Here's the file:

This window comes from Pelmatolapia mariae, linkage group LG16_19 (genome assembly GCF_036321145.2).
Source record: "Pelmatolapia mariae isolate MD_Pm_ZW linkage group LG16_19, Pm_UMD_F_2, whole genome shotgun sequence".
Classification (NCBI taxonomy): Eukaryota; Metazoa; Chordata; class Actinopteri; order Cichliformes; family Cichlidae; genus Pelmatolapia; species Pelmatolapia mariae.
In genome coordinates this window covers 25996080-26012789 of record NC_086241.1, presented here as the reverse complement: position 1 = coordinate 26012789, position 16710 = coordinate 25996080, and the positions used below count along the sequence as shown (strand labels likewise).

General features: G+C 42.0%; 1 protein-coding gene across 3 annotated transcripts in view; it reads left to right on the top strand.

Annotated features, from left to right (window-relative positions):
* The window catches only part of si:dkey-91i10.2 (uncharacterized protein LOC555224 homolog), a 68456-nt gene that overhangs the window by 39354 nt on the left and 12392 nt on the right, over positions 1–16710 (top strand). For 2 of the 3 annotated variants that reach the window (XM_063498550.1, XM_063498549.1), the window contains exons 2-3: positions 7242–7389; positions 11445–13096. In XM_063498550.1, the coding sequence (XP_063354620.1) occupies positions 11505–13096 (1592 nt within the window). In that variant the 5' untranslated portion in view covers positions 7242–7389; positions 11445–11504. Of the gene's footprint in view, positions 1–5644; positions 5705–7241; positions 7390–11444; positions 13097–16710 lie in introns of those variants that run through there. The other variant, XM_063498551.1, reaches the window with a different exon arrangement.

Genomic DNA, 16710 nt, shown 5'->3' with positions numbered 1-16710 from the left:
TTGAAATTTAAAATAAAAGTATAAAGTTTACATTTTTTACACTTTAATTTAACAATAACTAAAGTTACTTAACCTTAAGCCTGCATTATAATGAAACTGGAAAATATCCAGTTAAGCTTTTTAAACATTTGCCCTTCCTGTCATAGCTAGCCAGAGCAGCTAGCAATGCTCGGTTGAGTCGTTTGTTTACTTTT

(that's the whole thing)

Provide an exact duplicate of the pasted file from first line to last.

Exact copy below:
This window comes from Pelmatolapia mariae, linkage group LG16_19 (genome assembly GCF_036321145.2).
Source record: "Pelmatolapia mariae isolate MD_Pm_ZW linkage group LG16_19, Pm_UMD_F_2, whole genome shotgun sequence".
Classification (NCBI taxonomy): Eukaryota; Metazoa; Chordata; class Actinopteri; order Cichliformes; family Cichlidae; genus Pelmatolapia; species Pelmatolapia mariae.
In genome coordinates this window covers 25996080-26012789 of record NC_086241.1, presented here as the reverse complement: position 1 = coordinate 26012789, position 16710 = coordinate 25996080, and the positions used below count along the sequence as shown (strand labels likewise).

General features: G+C 42.0%; 1 protein-coding gene across 3 annotated transcripts in view; it reads left to right on the top strand.

Annotated features, from left to right (window-relative positions):
* The window catches only part of si:dkey-91i10.2 (uncharacterized protein LOC555224 homolog), a 68456-nt gene that overhangs the window by 39354 nt on the left and 12392 nt on the right, over positions 1–16710 (top strand). For 2 of the 3 annotated variants that reach the window (XM_063498550.1, XM_063498549.1), the window contains exons 2-3: positions 7242–7389; positions 11445–13096. In XM_063498550.1, the coding sequence (XP_063354620.1) occupies positions 11505–13096 (1592 nt within the window). In that variant the 5' untranslated portion in view covers positions 7242–7389; positions 11445–11504. Of the gene's footprint in view, positions 1–5644; positions 5705–7241; positions 7390–11444; positions 13097–16710 lie in introns of those variants that run through there. The other variant, XM_063498551.1, reaches the window with a different exon arrangement.

Genomic DNA, 16710 nt, shown 5'->3' with positions numbered 1-16710 from the left:
TTGAAATTTAAAATAAAAGTATAAAGTTTACATTTTTTACACTTTAATTTAACAATAACTAAAGTTACTTAACCTTAAGCCTGCATTATAATGAAACTGGAAAATATCCAGTTAAGCTTTTTAAACATTTGCCCTTCCTGTCATAGCTAGCCAGAGCAGCTAGCAATGCTCGGTTGAGTCGTTTGTTTACTTTT